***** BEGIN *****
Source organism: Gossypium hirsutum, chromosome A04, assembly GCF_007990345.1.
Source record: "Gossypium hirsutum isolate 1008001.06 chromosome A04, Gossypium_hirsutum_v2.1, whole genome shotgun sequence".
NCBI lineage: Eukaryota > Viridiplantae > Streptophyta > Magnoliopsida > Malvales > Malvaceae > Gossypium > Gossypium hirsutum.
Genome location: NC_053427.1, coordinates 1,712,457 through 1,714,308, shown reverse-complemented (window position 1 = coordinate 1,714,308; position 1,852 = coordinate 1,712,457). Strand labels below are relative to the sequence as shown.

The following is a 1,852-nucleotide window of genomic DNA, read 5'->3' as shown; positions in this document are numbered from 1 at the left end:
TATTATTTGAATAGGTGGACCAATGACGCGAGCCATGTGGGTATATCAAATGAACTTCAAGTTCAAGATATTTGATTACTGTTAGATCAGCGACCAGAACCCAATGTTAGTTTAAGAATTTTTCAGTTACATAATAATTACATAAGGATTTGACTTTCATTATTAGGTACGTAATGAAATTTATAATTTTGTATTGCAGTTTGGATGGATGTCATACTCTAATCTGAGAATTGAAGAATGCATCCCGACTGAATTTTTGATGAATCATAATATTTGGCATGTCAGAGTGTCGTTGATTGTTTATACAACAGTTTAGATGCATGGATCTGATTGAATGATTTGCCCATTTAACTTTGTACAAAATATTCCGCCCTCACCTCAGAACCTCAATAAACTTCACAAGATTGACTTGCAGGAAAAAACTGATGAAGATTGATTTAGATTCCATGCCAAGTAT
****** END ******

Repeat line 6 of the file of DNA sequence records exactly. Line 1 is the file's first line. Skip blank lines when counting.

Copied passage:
TATTATTTGAATAGGTGGACCAATGACGCGAGCCATGTGGGTATATCAAATGAACTTCAAGTTCAAGATATTTGATTACTGTTAGATCAGCGACCAGAACCCAATGTTAGTTTAAGAATTTTTCAGTTACATAATAATTACATAAGGATTTGACTTTCATTATTAGGTACGTAATGAAATTTATAATTTTGTATTGCAGTTTGGATGGATGTCATACTCTAATCTGAGAATTGAAGAATGCATCCCGACTGAATTTTTGATGAATCATAATATTTGGCATGTCAGAGTGTCGTTGATTGTTTATACAACAGTTTAGATGCATGGATCTGATTGAATGATTTGCCCATTTAACTTTGTACAAAATATTCCGCCCTCACCTCAGAACCTCAATAAACTTCACAAGATTGACTTGCAGGAAAAAACTGATGAAGATTGATTTAGATTCCATGCCAAGTAT